The Aristotelian doctrine of four causes naturally arises from the combination of the two distinctions (a) between things and changes, and (b) between that which potentially is a certain thing or change and what it potentially is.
Virtues are not character traits of individual agents, but generic ways of acting; this is why Anscombe found them important, and this is how Aristotle talks about them.
When Descartes calls the soul of a human being an immaterial substance, he does not contradict the Aristotelian doctrine according to which the soul of a person is the substantial form of her body.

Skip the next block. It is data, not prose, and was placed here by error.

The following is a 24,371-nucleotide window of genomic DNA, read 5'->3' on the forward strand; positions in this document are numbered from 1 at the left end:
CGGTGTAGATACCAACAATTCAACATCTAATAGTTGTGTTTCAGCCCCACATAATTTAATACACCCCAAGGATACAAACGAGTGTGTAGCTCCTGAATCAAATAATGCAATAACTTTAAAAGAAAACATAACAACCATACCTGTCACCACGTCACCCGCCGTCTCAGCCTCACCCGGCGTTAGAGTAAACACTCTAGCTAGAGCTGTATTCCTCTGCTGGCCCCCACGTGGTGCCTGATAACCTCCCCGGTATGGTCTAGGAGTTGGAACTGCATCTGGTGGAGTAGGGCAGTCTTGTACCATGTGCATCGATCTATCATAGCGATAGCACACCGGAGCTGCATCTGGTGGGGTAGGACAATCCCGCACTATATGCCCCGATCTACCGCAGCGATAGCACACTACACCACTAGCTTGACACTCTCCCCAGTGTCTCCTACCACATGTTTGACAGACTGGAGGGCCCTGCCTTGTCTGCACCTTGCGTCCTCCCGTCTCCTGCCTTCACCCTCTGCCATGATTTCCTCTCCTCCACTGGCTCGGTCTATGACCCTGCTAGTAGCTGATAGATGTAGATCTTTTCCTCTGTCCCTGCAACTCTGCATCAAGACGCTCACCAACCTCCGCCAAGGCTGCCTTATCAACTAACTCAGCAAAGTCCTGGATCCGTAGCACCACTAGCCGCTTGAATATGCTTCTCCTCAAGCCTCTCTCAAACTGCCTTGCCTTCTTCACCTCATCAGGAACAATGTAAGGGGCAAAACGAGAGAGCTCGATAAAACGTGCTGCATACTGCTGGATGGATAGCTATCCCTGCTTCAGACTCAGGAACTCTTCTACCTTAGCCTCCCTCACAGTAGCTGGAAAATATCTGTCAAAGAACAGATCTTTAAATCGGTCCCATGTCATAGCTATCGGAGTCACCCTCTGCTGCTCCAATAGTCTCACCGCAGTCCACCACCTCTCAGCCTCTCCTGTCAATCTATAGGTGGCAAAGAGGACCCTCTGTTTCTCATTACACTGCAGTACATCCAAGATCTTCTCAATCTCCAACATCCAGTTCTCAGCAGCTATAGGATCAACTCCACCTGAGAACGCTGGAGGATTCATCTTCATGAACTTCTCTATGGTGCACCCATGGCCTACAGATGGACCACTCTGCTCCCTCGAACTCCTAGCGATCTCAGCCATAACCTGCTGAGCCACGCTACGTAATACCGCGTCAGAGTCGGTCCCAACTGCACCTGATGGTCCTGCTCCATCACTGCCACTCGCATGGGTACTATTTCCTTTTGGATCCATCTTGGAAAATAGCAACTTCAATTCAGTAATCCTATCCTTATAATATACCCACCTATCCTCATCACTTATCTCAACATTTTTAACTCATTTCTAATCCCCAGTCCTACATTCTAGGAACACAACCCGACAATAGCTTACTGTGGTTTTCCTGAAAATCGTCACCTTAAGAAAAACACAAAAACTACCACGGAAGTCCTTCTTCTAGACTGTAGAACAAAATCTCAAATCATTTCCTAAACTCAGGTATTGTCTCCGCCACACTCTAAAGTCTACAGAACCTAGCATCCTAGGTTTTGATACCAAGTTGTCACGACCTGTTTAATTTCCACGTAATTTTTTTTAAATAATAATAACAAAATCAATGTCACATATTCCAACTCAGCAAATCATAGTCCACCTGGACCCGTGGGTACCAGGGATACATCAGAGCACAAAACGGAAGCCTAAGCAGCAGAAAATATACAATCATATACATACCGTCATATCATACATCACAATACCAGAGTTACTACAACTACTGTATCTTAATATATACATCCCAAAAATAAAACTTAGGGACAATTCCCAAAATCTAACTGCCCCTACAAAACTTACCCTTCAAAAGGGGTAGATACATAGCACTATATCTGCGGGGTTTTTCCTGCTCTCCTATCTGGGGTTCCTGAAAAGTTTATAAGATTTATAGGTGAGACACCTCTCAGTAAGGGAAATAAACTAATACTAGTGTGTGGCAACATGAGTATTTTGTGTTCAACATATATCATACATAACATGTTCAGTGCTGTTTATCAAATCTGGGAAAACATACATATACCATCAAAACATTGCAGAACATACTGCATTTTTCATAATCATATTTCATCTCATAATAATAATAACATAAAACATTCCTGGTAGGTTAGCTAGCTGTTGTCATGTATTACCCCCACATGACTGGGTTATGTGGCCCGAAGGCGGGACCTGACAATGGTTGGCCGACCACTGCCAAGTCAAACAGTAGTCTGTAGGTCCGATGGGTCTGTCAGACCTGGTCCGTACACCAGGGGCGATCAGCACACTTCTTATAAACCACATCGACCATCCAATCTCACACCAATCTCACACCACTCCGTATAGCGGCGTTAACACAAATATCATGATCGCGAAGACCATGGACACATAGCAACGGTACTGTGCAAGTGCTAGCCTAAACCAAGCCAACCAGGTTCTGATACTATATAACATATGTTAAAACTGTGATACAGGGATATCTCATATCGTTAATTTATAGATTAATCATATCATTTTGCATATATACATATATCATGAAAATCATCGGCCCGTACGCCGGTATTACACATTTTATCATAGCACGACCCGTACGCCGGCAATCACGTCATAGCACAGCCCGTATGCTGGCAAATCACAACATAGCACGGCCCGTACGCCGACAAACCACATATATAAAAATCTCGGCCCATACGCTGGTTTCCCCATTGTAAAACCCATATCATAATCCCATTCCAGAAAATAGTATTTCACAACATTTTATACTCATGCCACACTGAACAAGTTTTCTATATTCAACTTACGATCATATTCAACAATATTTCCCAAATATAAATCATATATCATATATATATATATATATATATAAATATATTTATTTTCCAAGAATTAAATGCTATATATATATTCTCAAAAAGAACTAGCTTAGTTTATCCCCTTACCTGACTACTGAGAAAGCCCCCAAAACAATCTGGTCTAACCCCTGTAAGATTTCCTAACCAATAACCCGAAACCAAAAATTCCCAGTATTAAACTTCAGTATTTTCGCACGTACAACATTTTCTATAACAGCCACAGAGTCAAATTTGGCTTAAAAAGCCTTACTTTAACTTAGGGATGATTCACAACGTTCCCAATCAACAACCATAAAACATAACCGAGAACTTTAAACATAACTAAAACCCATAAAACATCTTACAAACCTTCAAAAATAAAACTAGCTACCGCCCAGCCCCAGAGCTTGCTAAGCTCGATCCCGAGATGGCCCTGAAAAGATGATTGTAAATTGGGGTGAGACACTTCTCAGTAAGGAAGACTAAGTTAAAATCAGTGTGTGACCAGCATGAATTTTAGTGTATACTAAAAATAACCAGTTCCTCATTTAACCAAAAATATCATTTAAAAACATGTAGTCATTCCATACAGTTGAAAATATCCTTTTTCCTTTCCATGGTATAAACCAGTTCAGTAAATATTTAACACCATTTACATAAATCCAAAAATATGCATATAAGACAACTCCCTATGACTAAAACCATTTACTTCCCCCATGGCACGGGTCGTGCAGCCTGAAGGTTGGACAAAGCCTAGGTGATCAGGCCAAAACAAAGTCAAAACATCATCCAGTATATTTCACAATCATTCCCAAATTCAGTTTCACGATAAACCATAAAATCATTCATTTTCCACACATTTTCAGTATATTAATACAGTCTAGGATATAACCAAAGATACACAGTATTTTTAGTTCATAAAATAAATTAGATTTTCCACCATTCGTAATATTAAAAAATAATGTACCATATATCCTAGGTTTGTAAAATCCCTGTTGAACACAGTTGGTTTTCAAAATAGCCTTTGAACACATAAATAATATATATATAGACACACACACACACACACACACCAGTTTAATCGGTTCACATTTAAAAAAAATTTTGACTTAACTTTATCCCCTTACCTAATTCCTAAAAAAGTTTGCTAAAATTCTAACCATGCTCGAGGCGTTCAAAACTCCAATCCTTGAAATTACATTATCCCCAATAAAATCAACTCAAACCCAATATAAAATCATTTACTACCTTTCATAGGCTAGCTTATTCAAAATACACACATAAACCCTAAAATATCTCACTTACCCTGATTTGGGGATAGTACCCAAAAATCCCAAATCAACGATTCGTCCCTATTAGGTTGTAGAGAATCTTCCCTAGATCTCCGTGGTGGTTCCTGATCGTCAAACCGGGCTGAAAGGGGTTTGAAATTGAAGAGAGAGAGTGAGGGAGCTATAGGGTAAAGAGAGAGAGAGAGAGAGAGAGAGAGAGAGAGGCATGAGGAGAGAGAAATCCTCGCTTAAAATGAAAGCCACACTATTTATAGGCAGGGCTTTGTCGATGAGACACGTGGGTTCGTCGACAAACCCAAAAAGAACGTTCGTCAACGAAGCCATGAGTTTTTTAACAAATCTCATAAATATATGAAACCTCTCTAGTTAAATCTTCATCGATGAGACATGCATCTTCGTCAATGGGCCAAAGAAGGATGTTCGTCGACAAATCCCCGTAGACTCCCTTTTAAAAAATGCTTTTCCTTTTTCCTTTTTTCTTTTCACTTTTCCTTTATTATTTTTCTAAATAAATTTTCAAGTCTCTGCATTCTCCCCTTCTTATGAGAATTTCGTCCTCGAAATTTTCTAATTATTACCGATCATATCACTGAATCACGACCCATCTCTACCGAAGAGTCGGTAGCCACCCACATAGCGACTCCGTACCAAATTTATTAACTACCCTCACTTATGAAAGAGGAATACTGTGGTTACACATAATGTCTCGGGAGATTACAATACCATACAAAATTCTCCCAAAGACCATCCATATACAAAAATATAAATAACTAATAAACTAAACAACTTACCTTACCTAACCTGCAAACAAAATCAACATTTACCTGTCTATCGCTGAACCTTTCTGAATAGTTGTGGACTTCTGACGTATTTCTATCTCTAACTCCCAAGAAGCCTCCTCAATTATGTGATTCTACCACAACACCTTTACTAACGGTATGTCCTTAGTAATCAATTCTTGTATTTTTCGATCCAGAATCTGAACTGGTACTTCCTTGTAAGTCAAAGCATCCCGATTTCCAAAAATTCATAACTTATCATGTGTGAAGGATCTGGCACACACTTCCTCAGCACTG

Descartes uses 'conscientia' in the traditional sense, roughly meaning 'moral conscience'.
I use Austin's distinction of two directions of fit in order to explain how a priori knowledge is possible.